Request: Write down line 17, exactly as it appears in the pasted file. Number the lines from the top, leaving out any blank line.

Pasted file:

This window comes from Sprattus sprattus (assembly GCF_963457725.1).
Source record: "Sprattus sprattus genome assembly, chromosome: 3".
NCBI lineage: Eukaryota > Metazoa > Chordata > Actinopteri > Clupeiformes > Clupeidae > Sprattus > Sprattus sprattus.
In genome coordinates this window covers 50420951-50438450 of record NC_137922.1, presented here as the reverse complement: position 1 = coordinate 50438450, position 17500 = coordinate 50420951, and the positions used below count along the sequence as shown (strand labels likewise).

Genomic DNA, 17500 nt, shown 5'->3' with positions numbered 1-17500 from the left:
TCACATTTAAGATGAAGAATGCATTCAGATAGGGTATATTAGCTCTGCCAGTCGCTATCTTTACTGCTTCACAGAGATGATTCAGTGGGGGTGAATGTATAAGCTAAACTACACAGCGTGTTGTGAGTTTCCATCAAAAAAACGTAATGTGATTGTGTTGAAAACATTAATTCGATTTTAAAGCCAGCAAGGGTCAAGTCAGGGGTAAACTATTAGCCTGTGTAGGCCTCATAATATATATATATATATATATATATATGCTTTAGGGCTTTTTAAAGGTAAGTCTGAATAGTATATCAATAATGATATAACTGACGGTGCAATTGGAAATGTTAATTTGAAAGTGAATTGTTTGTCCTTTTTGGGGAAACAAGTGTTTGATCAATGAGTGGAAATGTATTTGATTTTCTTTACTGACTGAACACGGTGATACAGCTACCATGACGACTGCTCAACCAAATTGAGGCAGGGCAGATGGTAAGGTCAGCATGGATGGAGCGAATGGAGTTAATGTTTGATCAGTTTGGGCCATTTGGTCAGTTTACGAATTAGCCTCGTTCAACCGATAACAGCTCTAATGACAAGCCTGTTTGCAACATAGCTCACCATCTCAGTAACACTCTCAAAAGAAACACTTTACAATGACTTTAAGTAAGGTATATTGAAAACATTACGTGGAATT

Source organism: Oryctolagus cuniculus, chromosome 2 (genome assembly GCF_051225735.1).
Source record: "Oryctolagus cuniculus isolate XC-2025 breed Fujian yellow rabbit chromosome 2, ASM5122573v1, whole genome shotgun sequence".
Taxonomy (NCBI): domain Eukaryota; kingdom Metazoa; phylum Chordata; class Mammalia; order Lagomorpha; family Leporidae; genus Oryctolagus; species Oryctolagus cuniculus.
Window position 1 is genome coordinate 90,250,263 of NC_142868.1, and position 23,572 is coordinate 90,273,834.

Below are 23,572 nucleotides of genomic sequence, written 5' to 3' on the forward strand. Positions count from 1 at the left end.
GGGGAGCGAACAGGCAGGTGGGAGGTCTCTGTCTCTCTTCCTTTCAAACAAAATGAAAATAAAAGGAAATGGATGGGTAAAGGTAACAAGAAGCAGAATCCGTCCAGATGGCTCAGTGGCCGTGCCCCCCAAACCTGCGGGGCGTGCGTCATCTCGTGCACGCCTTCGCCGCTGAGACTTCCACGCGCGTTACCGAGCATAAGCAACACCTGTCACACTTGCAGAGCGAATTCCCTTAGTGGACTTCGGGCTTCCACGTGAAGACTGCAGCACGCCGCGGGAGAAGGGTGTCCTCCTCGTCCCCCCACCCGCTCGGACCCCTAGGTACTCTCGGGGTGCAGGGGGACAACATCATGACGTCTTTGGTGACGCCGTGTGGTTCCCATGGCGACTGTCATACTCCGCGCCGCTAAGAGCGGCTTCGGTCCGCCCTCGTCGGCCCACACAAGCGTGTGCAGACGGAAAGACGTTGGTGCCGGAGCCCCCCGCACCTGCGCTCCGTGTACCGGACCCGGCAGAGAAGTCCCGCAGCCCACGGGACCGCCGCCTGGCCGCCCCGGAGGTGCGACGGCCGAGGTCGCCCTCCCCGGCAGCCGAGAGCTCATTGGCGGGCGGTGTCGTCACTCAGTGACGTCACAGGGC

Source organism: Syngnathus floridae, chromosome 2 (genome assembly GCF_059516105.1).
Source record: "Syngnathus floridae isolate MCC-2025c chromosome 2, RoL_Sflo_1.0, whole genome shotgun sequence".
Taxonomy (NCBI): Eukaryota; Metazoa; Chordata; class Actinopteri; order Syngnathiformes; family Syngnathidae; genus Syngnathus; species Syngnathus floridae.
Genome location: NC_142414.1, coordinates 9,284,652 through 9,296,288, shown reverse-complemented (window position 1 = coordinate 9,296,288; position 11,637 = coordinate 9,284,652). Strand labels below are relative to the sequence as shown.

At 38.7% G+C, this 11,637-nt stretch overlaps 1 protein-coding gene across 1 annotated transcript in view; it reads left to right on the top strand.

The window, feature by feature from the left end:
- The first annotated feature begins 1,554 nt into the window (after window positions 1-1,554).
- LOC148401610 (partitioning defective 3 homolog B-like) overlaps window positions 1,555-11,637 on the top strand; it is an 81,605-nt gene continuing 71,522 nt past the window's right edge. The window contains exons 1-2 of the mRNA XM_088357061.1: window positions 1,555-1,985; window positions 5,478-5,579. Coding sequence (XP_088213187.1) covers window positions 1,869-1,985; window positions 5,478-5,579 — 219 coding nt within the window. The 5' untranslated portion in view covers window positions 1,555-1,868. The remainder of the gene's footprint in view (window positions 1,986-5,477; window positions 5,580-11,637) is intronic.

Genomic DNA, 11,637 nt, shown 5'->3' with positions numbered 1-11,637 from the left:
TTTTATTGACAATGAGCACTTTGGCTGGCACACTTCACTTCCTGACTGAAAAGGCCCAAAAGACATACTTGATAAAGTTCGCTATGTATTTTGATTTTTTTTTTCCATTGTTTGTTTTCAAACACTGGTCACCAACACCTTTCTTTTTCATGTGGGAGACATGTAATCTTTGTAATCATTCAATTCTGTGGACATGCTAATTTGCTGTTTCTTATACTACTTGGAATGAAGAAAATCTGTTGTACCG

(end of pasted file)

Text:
At 38.7% G+C, this 11,637-nt stretch overlaps 1 protein-coding gene across 1 annotated transcript in view; it reads left to right on the top strand.